Music plays an important role in our work with people living with dementia. Using music can provide an opportunity to engage in an activity that may stimulate emotions and movement, address social and spiritual needs and help connect the carer to the person.
Grace was living with Alzheimer’s disease and unhappy in her care home. She was described by care staff as ‘agitated and anxious’ and staff found it difficult to engage with her.
Although the family had created a lovely home-like environment in Grace’s room, with a comfortable couch and familiar pictures, she didn’t like to spend time there. She would walk around the care home looking lost and asking staff if she could go home.
Discussions with the staff and Grace’s family uncovered that she had been a nurse. She considered the aged care home her place of work saying, “My shift is finished, I am ready to go home”. She had also never been a very social person and was more at ease enjoying her own company curled up on the couch with a book.
DSA services provide advice and support to care for people with dementia in need. Part of that support includes the ability to provide tools and resources that may help the person in care.
After discussions with family and staff, the DSA Consultant brought in books for Grace, but soon realised that she was unable to maintain focus and read. Audiobooks were also trialled however the team realised that this was not the right strategy either as Grace did not like wearing headphones and she lost interest after a short time.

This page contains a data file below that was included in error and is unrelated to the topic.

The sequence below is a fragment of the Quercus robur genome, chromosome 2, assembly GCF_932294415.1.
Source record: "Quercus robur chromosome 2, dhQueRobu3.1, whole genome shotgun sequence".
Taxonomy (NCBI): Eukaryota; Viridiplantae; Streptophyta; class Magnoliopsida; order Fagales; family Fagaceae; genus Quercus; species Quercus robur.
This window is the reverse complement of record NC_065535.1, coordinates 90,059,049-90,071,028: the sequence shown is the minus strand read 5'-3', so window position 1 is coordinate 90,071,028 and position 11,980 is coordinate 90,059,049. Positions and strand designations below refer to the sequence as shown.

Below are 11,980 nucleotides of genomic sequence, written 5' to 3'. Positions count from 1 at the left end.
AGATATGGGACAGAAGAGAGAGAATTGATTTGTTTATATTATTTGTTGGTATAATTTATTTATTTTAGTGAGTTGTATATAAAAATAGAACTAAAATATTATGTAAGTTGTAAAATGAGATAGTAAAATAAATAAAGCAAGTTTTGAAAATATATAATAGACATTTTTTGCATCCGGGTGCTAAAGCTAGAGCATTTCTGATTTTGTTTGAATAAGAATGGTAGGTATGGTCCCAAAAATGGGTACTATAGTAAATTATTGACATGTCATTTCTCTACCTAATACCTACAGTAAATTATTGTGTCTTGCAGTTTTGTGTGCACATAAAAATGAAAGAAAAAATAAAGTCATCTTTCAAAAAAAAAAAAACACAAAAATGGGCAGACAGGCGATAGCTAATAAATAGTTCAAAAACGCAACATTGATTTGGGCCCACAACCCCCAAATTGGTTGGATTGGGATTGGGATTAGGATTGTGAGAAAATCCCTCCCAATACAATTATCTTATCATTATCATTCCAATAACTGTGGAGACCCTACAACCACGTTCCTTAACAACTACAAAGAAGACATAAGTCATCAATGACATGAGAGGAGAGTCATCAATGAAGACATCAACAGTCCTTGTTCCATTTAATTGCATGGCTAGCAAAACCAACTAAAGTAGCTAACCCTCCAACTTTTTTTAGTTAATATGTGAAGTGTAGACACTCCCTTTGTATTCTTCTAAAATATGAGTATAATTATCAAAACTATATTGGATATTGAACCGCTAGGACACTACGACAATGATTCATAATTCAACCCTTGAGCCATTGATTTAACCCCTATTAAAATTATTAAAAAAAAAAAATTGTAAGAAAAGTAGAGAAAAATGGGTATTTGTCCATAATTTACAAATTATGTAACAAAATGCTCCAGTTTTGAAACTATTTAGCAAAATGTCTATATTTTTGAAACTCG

Thinking of different strategies, the team trialled listening to some music. Grace’s face lit up and started singing the songs along with her daughter. DSA purchased a portable wireless music device. A personal tablet was assigned to Grace and her daughter set up a playlist of her favourite songs. Two playlists were created, a morning playlist to get her started for the day, with a bit of fun and an afternoon playlist with relaxing music to help unwind for the day before bed.
The consultant also printed and laminated a list of simple instructions for her room which reminded Grace, staff, and her visitors how to activate the music device.
Grace is now more relaxed and loves listening to music in her room. Her family use it almost every time they are there and change the playlist regularly. She now loves to be in her room, curling up on the couch and listening to music.
Staff have also reported Grace’s anxiety has decreased significantly, and rarely asks staff to go home.
By providing advice, strategies, and support tools to help Grace, the staff felt more confident and enjoy going into her room and listening and even singing to the music.